Here’s How to Know if Your Hand Sanitizer is Safe & Effective
- Health experts and officials are keeping a close watch on the safety levels of hand sanitizers. The reason is not far-fetched. An additional 1,500 companies are now involved in the production of hand sanitizers.
- A warning letter has been issued to a particular company who claimed that their product can prevent COVID-19 infection.
- According to CDC guidelines, all hand sanitizers should have an alcohol content of 94.9% by volume. Manufacturers should use ingredients for taste and smell that will discourage the ingestion of the product.
The FDA on April 15 updated its decision to relax restrictions on the manufacturing of hand sanitizers in response to the coronavirus crises.
On the 27th of April, the FDA announced that over 1,500 manufacturers have received the agency’s approval to produce hand sanitizers.
The officials also hinted that there were in the middle of tackling safety concerns surrounding the production of hand sanitizers against FDA guidelines, or those sold with unproven claims.
Commissioner of the FDA, Dr. Stephen M. Hahn appreciated the willingness of the sanitizing industry to assist in the fight against the pandemic through speedy production of hand sanitizers.
And then he said “with this increased supply comes our continued mission to ensure the safety of these products. Hand sanitizer must be manufactured in a way that makes them unpalatable to people, especially young children, and that they’re appropriately labeled to discourage accidental or intentional ingestion.”
So, with the large number of products flooding the market, the question “are hand sanitizers safe?” comes to mind. What’s the guarantee that what you are using (whether bought online or at the store) has met safety standards?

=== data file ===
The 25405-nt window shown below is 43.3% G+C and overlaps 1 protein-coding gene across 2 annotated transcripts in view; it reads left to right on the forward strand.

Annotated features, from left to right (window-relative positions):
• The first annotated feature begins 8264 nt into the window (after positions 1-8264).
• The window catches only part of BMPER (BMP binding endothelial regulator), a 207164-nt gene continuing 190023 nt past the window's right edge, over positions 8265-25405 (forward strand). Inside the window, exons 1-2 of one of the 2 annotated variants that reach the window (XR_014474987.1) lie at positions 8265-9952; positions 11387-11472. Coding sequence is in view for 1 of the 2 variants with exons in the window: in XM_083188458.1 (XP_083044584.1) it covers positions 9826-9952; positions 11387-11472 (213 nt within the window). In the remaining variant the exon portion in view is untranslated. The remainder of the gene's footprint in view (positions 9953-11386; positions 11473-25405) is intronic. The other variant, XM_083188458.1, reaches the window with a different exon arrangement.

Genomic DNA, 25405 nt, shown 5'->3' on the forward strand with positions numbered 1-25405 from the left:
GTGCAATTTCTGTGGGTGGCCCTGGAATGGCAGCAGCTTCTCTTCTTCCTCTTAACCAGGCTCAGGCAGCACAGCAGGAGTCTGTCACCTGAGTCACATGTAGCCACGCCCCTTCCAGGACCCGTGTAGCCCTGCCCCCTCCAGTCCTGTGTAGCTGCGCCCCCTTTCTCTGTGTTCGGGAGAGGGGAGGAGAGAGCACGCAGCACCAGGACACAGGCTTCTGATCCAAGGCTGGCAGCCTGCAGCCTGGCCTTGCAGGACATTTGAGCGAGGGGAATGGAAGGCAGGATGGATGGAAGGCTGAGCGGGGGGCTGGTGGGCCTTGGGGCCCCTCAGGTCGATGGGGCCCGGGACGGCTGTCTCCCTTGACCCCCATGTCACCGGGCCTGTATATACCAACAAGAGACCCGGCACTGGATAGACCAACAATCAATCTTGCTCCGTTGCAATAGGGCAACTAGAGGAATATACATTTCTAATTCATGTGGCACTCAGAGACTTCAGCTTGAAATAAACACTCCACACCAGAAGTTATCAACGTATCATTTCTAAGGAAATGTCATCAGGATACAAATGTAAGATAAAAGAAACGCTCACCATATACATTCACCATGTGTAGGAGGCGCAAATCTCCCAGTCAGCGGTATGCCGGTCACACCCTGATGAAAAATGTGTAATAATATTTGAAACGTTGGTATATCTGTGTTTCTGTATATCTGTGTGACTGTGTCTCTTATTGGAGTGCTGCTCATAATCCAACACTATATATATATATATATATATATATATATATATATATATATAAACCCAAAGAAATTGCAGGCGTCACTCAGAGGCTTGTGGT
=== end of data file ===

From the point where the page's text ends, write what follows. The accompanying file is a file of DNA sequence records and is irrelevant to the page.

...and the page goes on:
Hand sanitizer guidelines by the FDA
According to the directive by the FDA, entities who have not gotten a license can do a temporary registration as OTC drug manufacturers to produce them during the pandemic.
All products made should be listed in the FDA Drug Registration and Listing System.
The agency stated that it has no intention of taking any action against companies that manufacture hand sanitizers for use by healthcare personnel or consumer use.
The FDA recommends that hand sanitizers used should contain ethanol volume of no less than 94.9% by volume.
Ingredients to be used in the production of sanitizers include sterile water, hydrogen peroxide, and glycerin.
The FDA also backed the CDC’s recommendations that the alcohol content should not be less than 60 percent.
Hand sanitizers that contain a lot of alcohol may be more expensive, but the agency recommends it, insisting that users should not buy anything less than 60% alcohol.
Despite the relaxed regulations, manufacturers are still held accountable for the quality of what they produce.
It is a known fact that some topicals are associated with allergic reactions like rashes, itching, and chemical burns.
How to use hand sanitizers properly
According to information documented on the CDC website, the agency notes that some studies have shown that hand sanitizers work very well in hospital settings, where there is frequent contact between the hands and germs, but generally are not greasy or heavily soiled.
According to the agency, clinical studies have shown that sanitizers are usually more effective when their alcohol content is higher – somewhere between 60 – 95 percent.
If the alcohol content is less than what is recommended, it will not kill the germs, but will only slow down its growth.
According to the CDC, when you want to use your sanitizer, just apply the product on one palm, and then rub it over the entire surfaces of your hand until they dry off.
Alcohol evaporates quickly, so there’s no need to wipe it off, just let it dry on its own.
Tonika Bruce, MSN, RN, MBA. is an accomplished nurse leader, published author, and personal development expert passionate about advancing healthcare management and quality patient outcomes.
She taps into the years of experience in healthcare management to produce credible and easy-to-understand health and leadership content. Her exceptional work has been featured in reputable publications, including Forbes, Recruiter, Inc, and the Color of Wellness magazine.